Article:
Seattle will elect a woman as its mayor for the first time since the legendary days of Bertha Knight Landes nearly a century ago.
In 1926 Bertha became the first female mayor of any major U.S. city. Famous for her courageous battles to eliminate graft and corruption, Big Bertha’s main targets were outlaw bootleggers, including Seattle’s Chief of Police!
Bertha really shook things up for a while…
Her election was a paradigm shift away from the Northwest-style “good old boys” network that controlled the city for most of its history. That patriarchal cabal included the Yesler and Denny clans. By comparison, today’s local wealthy elite represent not just the wealthy of Seattle, but also some of the richest people in the world: Bill Gates, Paul Allen and Jeff Bezos.
This year’s election for Seattle mayor drew 21 candidates into the ring. Everyone seemed to jump in at the last minute after Ed Murray’s alleged sex scandal caused him to withdraw from the race. This political free-for-all took place at a time when most Seattleites were leaning to the left in the face of increasing right-wing rhetoric coming from Washington, D.C. Led by People’s Party candidate Nikkita Oliver and a long list of progressives, democratic socialists and independents, this year’s candidates focused a spotlight on some of the economic, environmental and social inequities currently plaguing the Emerald City.
Seattle residents know these issues very well because they face them every day, including mass homelessness and the resulting economic refugee camps, extreme gentrification, racial/economic bias, corporate greed and political apathy.
Primary election winners Cary Moon and Jenny Durkan continue to push to the left on most of these social and economic issues, but there is a discernible difference between the two candidates. I noted some of these obvious differences during their participation at KEXP’s mayoral candidates forum.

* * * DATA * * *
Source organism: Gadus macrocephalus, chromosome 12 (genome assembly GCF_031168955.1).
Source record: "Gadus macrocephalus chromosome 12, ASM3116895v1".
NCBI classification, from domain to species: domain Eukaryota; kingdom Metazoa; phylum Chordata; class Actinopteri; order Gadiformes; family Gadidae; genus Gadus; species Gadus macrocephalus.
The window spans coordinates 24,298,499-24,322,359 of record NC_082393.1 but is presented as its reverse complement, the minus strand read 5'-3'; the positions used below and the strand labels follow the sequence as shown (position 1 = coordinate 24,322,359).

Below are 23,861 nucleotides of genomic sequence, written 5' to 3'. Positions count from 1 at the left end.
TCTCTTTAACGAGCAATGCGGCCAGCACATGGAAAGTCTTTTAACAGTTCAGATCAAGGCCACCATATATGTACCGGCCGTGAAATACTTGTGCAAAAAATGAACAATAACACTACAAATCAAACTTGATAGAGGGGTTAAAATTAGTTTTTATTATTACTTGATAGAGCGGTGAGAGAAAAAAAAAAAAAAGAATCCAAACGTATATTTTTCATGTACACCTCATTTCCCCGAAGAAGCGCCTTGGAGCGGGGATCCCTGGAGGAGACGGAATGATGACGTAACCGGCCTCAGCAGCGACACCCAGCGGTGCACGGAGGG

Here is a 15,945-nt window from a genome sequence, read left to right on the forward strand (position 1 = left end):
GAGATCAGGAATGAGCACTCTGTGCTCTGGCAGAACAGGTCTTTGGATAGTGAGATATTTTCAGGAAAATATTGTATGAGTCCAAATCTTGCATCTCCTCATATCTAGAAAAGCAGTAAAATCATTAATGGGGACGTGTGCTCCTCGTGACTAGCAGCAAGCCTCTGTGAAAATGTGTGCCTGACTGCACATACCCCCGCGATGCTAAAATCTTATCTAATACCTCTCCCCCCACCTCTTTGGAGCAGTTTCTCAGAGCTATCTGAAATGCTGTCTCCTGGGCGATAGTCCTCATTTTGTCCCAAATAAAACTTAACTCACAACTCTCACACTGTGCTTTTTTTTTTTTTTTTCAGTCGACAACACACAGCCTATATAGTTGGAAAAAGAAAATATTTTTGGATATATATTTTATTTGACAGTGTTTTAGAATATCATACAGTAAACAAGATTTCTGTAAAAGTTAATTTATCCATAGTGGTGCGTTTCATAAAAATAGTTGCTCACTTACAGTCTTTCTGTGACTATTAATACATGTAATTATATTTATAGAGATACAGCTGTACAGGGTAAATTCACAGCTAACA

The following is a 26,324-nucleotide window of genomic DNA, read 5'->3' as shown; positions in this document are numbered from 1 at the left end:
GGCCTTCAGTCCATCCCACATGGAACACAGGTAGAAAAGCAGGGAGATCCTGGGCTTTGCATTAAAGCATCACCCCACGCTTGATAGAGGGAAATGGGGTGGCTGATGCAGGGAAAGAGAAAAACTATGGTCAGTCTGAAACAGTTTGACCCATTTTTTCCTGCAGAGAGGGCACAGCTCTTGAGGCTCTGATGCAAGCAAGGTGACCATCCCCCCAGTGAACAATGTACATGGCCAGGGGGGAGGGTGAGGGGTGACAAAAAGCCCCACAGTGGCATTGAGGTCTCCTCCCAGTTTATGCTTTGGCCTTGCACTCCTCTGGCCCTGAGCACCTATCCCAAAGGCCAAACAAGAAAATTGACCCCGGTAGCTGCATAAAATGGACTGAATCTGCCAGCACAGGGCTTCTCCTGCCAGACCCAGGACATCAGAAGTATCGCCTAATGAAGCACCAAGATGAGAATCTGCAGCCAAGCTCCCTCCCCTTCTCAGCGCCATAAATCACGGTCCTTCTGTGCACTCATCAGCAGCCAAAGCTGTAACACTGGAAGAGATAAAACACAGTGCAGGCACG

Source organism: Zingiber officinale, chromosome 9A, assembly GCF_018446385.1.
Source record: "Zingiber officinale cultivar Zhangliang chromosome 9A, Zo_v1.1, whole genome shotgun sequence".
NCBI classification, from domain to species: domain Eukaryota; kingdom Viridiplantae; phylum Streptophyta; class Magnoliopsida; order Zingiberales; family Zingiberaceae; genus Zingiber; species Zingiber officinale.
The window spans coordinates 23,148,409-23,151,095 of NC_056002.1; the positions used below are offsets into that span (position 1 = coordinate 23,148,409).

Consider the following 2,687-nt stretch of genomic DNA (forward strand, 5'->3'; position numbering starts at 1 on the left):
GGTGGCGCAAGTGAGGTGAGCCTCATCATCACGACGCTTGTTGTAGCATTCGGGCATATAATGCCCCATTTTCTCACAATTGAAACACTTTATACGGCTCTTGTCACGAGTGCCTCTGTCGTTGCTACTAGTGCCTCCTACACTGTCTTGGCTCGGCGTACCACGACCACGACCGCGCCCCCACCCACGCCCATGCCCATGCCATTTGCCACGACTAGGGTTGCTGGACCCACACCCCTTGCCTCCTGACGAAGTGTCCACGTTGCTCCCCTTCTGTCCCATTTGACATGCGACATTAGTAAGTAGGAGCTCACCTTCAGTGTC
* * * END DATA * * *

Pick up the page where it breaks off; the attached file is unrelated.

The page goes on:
Former U.S. Attorney Jenny Durkan represents a typical neoliberal style of politics. These candidates say they feel empathy for you while they’re busy trying to manipulate the electorate into letting them run the entire show. It’s an old-school attitude that probably works well in the courtroom and corporate boardroom but perhaps not in the mayor’s office, where political alliances are more nuanced and subtle. In city politics, authority and true power comes from a politician’s support among the voters and community organizations, not from the bankrolls of their powerful and wealthy friends.
Let’s face it: Jenny Durkan is a member of the Seattle establishment. I applaud her outspoken opposition to some of the repressive policies promoted by the Trump regime, but she is not running a revolutionary campaign. I’m aware of Durkan’s track record as an attorney and public servant, but I believe that Cary Moon is much more connected to the struggles of working class families.
It isn’t really a very scientific analysis of Durkan’s personal character, but the last concert she saw in Seattle was The Eagles. Apparently she is the “easy listening” candidate for folks who are a bit nervous about democratic socialism and grassroots campaigns for economic justice.
In contrast to Durkan’s constrained and uptight delivery, Cary Moon seems like someone you could invite to see a local punk rock band. Her manner was relaxed and casual but she’s also passionate about some of the issues that tend to get ignored by Seattle government and media. The Chamber of Commerce and the tourism bureau won’t tell you about most of these social and economic problems. There has always been a tendency to sweep all of this nasty stuff under the rug and hide it from visitors to the city.
We have another chance to shake up the political establishment with the election of a woman as mayor of Seattle. I hope voters are willing to take a chance on a new face in city politics. We need political leaders who have not lost touch with the communities they serve. I think Cary Moon will best represent the average resident of our city.
A previous version of this was published in the Capitol Hill Times.